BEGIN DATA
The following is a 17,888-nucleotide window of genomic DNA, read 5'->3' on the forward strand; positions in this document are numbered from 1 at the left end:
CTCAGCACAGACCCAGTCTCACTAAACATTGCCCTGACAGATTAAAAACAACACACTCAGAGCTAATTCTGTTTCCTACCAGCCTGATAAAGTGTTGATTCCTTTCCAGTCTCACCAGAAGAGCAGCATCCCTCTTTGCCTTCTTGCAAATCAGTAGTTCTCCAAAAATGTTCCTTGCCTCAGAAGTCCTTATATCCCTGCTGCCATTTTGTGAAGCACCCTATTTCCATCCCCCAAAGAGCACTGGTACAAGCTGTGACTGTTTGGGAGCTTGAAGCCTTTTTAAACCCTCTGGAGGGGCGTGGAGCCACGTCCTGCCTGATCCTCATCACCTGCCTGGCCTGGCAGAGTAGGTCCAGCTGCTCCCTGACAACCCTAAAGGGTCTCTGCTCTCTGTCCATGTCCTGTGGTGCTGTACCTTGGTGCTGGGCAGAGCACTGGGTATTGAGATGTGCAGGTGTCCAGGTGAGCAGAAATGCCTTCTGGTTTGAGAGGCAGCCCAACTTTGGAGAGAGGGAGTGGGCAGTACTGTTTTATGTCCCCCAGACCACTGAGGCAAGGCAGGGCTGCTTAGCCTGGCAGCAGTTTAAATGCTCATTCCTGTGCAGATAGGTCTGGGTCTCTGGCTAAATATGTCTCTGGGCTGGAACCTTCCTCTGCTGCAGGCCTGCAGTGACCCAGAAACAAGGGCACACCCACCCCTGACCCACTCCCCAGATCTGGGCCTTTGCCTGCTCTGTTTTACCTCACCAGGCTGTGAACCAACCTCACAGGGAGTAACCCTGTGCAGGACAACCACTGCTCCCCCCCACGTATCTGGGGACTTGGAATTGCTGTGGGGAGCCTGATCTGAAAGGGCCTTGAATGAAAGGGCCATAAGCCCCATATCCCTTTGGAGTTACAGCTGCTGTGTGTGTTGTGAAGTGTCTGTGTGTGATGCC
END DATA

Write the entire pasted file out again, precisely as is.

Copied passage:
The following is a 17,888-nucleotide window of genomic DNA, read 5'->3' on the forward strand; positions in this document are numbered from 1 at the left end:
CTCAGCACAGACCCAGTCTCACTAAACATTGCCCTGACAGATTAAAAACAACACACTCAGAGCTAATTCTGTTTCCTACCAGCCTGATAAAGTGTTGATTCCTTTCCAGTCTCACCAGAAGAGCAGCATCCCTCTTTGCCTTCTTGCAAATCAGTAGTTCTCCAAAAATGTTCCTTGCCTCAGAAGTCCTTATATCCCTGCTGCCATTTTGTGAAGCACCCTATTTCCATCCCCCAAAGAGCACTGGTACAAGCTGTGACTGTTTGGGAGCTTGAAGCCTTTTTAAACCCTCTGGAGGGGCGTGGAGCCACGTCCTGCCTGATCCTCATCACCTGCCTGGCCTGGCAGAGTAGGTCCAGCTGCTCCCTGACAACCCTAAAGGGTCTCTGCTCTCTGTCCATGTCCTGTGGTGCTGTACCTTGGTGCTGGGCAGAGCACTGGGTATTGAGATGTGCAGGTGTCCAGGTGAGCAGAAATGCCTTCTGGTTTGAGAGGCAGCCCAACTTTGGAGAGAGGGAGTGGGCAGTACTGTTTTATGTCCCCCAGACCACTGAGGCAAGGCAGGGCTGCTTAGCCTGGCAGCAGTTTAAATGCTCATTCCTGTGCAGATAGGTCTGGGTCTCTGGCTAAATATGTCTCTGGGCTGGAACCTTCCTCTGCTGCAGGCCTGCAGTGACCCAGAAACAAGGGCACACCCACCCCTGACCCACTCCCCAGATCTGGGCCTTTGCCTGCTCTGTTTTACCTCACCAGGCTGTGAACCAACCTCACAGGGAGTAACCCTGTGCAGGACAACCACTGCTCCCCCCCACGTATCTGGGGACTTGGAATTGCTGTGGGGAGCCTGATCTGAAAGGGCCTTGAATGAAAGGGCCATAAGCCCCATATCCCTTTGGAGTTACAGCTGCTGTGTGTGTTGTGAAGTGTCTGTGTGTGATGCC